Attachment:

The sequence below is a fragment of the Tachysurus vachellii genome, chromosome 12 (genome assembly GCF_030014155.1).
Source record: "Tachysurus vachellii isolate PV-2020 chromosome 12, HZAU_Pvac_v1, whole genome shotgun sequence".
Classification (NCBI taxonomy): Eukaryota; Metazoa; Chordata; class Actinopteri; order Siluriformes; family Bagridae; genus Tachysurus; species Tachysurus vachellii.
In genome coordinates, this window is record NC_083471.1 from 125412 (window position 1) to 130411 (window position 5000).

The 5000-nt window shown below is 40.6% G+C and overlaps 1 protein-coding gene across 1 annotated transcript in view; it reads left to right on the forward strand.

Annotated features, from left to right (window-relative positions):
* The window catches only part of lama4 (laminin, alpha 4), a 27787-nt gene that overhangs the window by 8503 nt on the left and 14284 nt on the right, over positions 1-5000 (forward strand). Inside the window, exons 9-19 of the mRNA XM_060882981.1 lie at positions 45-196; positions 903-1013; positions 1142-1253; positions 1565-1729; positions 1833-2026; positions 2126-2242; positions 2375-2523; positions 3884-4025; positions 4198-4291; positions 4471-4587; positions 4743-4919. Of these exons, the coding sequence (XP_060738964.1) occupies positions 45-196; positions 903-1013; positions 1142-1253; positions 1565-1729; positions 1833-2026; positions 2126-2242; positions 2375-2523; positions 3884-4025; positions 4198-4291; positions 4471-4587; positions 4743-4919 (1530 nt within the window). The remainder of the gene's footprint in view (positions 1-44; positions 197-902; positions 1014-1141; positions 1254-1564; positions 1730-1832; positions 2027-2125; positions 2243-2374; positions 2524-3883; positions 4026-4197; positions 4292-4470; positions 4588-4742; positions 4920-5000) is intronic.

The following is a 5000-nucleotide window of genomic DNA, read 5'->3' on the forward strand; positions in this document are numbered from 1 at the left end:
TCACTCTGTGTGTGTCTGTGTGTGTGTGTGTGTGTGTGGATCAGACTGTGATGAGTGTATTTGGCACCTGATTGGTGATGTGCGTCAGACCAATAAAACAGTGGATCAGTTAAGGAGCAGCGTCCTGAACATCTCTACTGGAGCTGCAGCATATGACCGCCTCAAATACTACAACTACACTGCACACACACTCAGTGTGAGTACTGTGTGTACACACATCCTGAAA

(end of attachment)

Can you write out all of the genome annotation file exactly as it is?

The sequence below is a fragment of the Tachysurus vachellii genome, chromosome 12 (genome assembly GCF_030014155.1).
Source record: "Tachysurus vachellii isolate PV-2020 chromosome 12, HZAU_Pvac_v1, whole genome shotgun sequence".
Classification (NCBI taxonomy): Eukaryota; Metazoa; Chordata; class Actinopteri; order Siluriformes; family Bagridae; genus Tachysurus; species Tachysurus vachellii.
In genome coordinates, this window is record NC_083471.1 from 125412 (window position 1) to 130411 (window position 5000).

The 5000-nt window shown below is 40.6% G+C and overlaps 1 protein-coding gene across 1 annotated transcript in view; it reads left to right on the forward strand.

Annotated features, from left to right (window-relative positions):
* The window catches only part of lama4 (laminin, alpha 4), a 27787-nt gene that overhangs the window by 8503 nt on the left and 14284 nt on the right, over positions 1-5000 (forward strand). Inside the window, exons 9-19 of the mRNA XM_060882981.1 lie at positions 45-196; positions 903-1013; positions 1142-1253; positions 1565-1729; positions 1833-2026; positions 2126-2242; positions 2375-2523; positions 3884-4025; positions 4198-4291; positions 4471-4587; positions 4743-4919. Of these exons, the coding sequence (XP_060738964.1) occupies positions 45-196; positions 903-1013; positions 1142-1253; positions 1565-1729; positions 1833-2026; positions 2126-2242; positions 2375-2523; positions 3884-4025; positions 4198-4291; positions 4471-4587; positions 4743-4919 (1530 nt within the window). The remainder of the gene's footprint in view (positions 1-44; positions 197-902; positions 1014-1141; positions 1254-1564; positions 1730-1832; positions 2027-2125; positions 2243-2374; positions 2524-3883; positions 4026-4197; positions 4292-4470; positions 4588-4742; positions 4920-5000) is intronic.

The following is a 5000-nucleotide window of genomic DNA, read 5'->3' on the forward strand; positions in this document are numbered from 1 at the left end:
TCACTCTGTGTGTGTCTGTGTGTGTGTGTGTGTGTGTGGATCAGACTGTGATGAGTGTATTTGGCACCTGATTGGTGATGTGCGTCAGACCAATAAAACAGTGGATCAGTTAAGGAGCAGCGTCCTGAACATCTCTACTGGAGCTGCAGCATATGACCGCCTCAAATACTACAACTACACTGCACACACACTCAGTGTGAGTACTGTGTGTACACACATCCTGAAA